Open science is the movement to make scientific research and its dissemination accessible to all levels of society, amateur or professional. Open science is transparent and accessible knowledge that is shared and developed through collaborative networks. It encompasses practices such as publishing open research, campaigning for open access, encouraging scientists to practice open-notebook science, broader dissemination and engagement in science and generally making it easier to publish, access and communicate scientific knowledge.

GISAID Global initiative for sharing virus data

GISAID is a global science initiative and primary source established in 2008 that provides open access to genomic data of influenza viruses and the coronavirus responsible for the COVID-19 pandemic. On January 10, 2020, the first whole-genome sequences of SARS-CoV-2 were made available on GISAID, which enabled global responses to the pandemic, including the development of the first vaccines and diagnostic tests to detect SARS-CoV-2. The database has become the world's largest repository for SARS-CoV-2 sequences. GISAID facilitates genomic epidemiology and real-time surveillance to monitor the emergence of new COVID-19 viral strains across the planet.

Francis Collins American geneticist and director of the National Institutes of Health

Francis Sellers Collins is an American physician-geneticist who discovered the genes associated with a number of diseases and led the Human Genome Project. He is the former director of the National Institutes of Health (NIH) in Bethesda, Maryland, from 17 August 2009 to 19 December 2021, serving under three presidents, and for over thirteen years.

An open-access mandate is a policy adopted by a research institution, research funder, or government which requires or recommends researchers—usually university faculty or research staff and/or research grant recipients—to make their published, peer-reviewed journal articles and conference papers open access (1) by self-archiving their final, peer-reviewed drafts in a freely accessible institutional repository or disciplinary repository or (2) by publishing them in an open-access journal or both.

Scholarly peer review or academic peer review is the process of having a draft version of a researcher's methods and findings reviewed by experts in the same field. Peer review helps the academic publisher decide whether the work should be accepted, considered acceptable with revisions, or rejected for official publication in an academic journal, a monograph or in the proceedings of an academic conference.

The NIH Public Access Policy is an open access mandate, drafted in 2004 and mandated in 2008, requiring that research papers describing research funded by the National Institutes of Health must be available to the public free through PubMed Central within 12 months of publication. PubMed Central is the self-archiving repository in which authors or their publishers deposit their publications. Copyright is retained by the usual holders, but authors may submit papers with one of the Creative Commons licenses.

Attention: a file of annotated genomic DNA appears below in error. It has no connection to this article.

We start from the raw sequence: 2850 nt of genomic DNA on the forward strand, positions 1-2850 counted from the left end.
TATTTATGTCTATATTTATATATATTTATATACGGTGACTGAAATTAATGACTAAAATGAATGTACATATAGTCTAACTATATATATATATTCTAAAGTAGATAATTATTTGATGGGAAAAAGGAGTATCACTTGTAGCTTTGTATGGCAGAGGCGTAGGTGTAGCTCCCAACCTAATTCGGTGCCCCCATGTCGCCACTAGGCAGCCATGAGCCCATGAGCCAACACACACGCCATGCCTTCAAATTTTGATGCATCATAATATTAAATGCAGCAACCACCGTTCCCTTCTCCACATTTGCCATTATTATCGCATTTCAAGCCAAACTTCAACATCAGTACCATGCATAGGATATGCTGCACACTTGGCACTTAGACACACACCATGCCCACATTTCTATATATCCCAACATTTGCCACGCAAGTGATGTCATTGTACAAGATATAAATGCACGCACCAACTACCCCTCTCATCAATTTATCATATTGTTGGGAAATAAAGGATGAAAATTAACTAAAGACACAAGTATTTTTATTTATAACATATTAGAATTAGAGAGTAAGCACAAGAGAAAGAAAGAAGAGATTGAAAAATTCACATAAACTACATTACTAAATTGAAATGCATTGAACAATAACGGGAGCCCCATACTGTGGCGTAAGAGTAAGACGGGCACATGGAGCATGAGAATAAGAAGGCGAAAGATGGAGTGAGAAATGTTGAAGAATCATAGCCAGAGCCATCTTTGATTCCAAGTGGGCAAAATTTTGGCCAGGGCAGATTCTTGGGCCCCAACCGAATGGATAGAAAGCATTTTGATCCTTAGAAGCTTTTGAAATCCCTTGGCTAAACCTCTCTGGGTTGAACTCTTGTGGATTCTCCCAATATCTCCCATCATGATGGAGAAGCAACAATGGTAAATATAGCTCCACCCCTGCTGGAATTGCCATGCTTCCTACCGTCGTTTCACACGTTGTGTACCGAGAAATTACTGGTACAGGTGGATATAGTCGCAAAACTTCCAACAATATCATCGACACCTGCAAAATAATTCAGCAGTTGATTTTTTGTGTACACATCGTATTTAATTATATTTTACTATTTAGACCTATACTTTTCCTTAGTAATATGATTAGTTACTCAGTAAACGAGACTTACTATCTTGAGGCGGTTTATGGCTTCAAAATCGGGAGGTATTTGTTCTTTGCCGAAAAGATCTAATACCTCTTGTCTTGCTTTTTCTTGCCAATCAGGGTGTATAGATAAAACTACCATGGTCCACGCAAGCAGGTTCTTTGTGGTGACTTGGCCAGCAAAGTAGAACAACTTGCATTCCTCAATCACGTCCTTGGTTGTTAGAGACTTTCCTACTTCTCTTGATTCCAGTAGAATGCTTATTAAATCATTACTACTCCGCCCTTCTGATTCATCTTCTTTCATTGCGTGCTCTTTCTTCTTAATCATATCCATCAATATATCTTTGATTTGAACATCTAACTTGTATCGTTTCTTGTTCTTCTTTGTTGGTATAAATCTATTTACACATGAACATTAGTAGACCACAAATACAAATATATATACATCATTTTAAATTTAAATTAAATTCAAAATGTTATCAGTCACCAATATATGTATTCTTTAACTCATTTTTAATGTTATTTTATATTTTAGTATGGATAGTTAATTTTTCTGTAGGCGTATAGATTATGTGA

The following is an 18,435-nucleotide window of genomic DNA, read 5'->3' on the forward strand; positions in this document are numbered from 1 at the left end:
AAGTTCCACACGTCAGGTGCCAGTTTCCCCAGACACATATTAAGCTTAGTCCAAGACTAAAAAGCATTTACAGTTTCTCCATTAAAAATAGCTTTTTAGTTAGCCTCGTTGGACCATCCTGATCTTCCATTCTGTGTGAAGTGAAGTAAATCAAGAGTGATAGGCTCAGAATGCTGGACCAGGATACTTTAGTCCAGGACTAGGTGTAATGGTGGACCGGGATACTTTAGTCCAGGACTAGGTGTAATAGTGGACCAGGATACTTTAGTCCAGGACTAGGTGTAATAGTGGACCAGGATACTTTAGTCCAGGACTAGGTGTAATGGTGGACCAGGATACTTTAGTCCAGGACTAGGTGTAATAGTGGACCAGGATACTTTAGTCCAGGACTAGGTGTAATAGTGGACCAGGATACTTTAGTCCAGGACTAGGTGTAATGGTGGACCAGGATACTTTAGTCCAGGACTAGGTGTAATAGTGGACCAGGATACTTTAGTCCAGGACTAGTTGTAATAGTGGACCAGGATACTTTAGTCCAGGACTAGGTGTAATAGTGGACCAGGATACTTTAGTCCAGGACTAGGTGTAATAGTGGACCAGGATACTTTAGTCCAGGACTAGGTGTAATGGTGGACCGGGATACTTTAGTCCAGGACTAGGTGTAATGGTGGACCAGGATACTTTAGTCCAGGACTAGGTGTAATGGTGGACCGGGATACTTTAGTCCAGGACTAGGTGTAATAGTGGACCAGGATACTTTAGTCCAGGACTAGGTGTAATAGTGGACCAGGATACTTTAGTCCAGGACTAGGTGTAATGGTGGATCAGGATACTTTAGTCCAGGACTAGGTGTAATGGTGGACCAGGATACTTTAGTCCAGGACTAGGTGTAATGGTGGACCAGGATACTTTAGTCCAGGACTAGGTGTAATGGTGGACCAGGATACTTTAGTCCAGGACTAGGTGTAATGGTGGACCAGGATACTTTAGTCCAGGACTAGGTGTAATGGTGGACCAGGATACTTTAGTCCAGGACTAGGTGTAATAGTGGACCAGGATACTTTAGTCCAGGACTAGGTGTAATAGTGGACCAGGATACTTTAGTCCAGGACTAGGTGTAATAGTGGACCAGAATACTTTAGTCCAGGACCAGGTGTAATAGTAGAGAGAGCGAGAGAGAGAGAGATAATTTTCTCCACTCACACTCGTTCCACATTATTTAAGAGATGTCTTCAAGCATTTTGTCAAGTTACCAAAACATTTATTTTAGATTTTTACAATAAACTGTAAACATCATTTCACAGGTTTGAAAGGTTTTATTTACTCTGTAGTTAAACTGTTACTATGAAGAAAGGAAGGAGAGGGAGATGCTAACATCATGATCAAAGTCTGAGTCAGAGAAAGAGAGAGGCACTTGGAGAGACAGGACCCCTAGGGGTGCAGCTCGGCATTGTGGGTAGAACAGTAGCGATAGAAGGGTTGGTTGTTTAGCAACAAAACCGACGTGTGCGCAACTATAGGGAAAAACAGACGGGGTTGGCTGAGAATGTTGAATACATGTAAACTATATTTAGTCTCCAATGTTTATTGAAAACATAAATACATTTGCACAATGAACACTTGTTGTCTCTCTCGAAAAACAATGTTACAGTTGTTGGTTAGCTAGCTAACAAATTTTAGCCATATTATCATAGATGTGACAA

Replication crisis Ongoing methodological crisis in science stemming from failure to replicate many studies

The replication crisis is an ongoing methodological crisis in which it has been found that the results of many scientific studies are difficult or impossible to reproduce. Because the reproducibility of empirical results is an essential part of the scientific method, such failures undermine the credibility of theories building on them and potentially call into question substantial parts of scientific knowledge.

Metascience is the use of scientific methodology to study science itself. Metascience seeks to increase the quality of scientific research while reducing inefficiency. It is also known as "research on research" and "the science of science", as it uses research methods to study how research is done and find where improvements can be made. Metascience concerns itself with all fields of research and has been described as "a bird's eye view of science". In the words of John Ioannidis, "Science is the best thing that has happened to human beings ... but we can do it better."

Neo-colonial research or neo-colonial science, frequently described as helicopter research, parachute science or research, parasitic research, or safari study, is when researchers from wealthier countries go to a developing country, collect information, travel back to their country, analyze the data and samples, and publish the results with no or little involvement of local researchers. A 2003 study by the Hungarian academy of sciences found that 70% of articles in a random sample of publications about least-developed countries did not include a local research co-author.

Sex as a biological variable (SABV) is a research policy recognizing sex as an important variable to consider when designing studies and assessing results. Research including SABV has strengthened the rigor and reproducibility of findings. Public research institutions including the European Commission, Canadian Institutes of Health Research, and the U.S. National Institutes of Health have instituted SABV policies. Editorial policies were established by various scientific journals recognizing the importance and requiring research to consider SABV.


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Committee on Issues in the Transborder Flow of Scientific Data, National Research Council (1997). Bits of Power: Issues in Global Access to Scientific Data. Washington, D.C: National Academy Press. doi:10.17226/5504. ISBN   978-0-309-05635-9. — discusses the international exchange of data in the natural sciences.